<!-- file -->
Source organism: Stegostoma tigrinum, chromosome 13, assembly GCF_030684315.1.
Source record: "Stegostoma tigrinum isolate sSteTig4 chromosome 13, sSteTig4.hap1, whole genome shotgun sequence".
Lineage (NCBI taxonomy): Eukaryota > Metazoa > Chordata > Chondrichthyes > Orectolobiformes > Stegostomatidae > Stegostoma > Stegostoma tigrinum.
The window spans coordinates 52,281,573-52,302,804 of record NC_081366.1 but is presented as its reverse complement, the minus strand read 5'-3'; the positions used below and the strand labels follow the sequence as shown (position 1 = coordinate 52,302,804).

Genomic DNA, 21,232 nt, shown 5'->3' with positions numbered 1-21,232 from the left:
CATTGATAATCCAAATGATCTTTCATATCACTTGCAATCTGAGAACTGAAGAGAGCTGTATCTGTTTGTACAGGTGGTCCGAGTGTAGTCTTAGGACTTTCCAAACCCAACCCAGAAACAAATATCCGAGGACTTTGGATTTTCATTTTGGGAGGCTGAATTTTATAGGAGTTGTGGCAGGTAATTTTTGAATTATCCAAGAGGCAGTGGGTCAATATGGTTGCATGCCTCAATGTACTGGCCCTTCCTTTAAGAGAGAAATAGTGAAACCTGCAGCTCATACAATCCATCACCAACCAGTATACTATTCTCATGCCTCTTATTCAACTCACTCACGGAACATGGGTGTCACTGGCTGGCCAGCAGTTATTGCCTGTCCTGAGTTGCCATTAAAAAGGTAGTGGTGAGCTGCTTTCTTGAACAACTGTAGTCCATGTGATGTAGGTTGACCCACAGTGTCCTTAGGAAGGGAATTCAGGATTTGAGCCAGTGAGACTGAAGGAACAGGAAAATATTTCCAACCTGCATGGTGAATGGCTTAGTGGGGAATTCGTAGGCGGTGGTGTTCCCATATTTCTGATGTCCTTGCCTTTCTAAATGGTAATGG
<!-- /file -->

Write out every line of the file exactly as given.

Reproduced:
Source organism: Stegostoma tigrinum, chromosome 13, assembly GCF_030684315.1.
Source record: "Stegostoma tigrinum isolate sSteTig4 chromosome 13, sSteTig4.hap1, whole genome shotgun sequence".
Lineage (NCBI taxonomy): Eukaryota > Metazoa > Chordata > Chondrichthyes > Orectolobiformes > Stegostomatidae > Stegostoma > Stegostoma tigrinum.
The window spans coordinates 52,281,573-52,302,804 of record NC_081366.1 but is presented as its reverse complement, the minus strand read 5'-3'; the positions used below and the strand labels follow the sequence as shown (position 1 = coordinate 52,302,804).

Genomic DNA, 21,232 nt, shown 5'->3' with positions numbered 1-21,232 from the left:
CATTGATAATCCAAATGATCTTTCATATCACTTGCAATCTGAGAACTGAAGAGAGCTGTATCTGTTTGTACAGGTGGTCCGAGTGTAGTCTTAGGACTTTCCAAACCCAACCCAGAAACAAATATCCGAGGACTTTGGATTTTCATTTTGGGAGGCTGAATTTTATAGGAGTTGTGGCAGGTAATTTTTGAATTATCCAAGAGGCAGTGGGTCAATATGGTTGCATGCCTCAATGTACTGGCCCTTCCTTTAAGAGAGAAATAGTGAAACCTGCAGCTCATACAATCCATCACCAACCAGTATACTATTCTCATGCCTCTTATTCAACTCACTCACGGAACATGGGTGTCACTGGCTGGCCAGCAGTTATTGCCTGTCCTGAGTTGCCATTAAAAAGGTAGTGGTGAGCTGCTTTCTTGAACAACTGTAGTCCATGTGATGTAGGTTGACCCACAGTGTCCTTAGGAAGGGAATTCAGGATTTGAGCCAGTGAGACTGAAGGAACAGGAAAATATTTCCAACCTGCATGGTGAATGGCTTAGTGGGGAATTCGTAGGCGGTGGTGTTCCCATATTTCTGATGTCCTTGCCTTTCTAAATGGTAATGG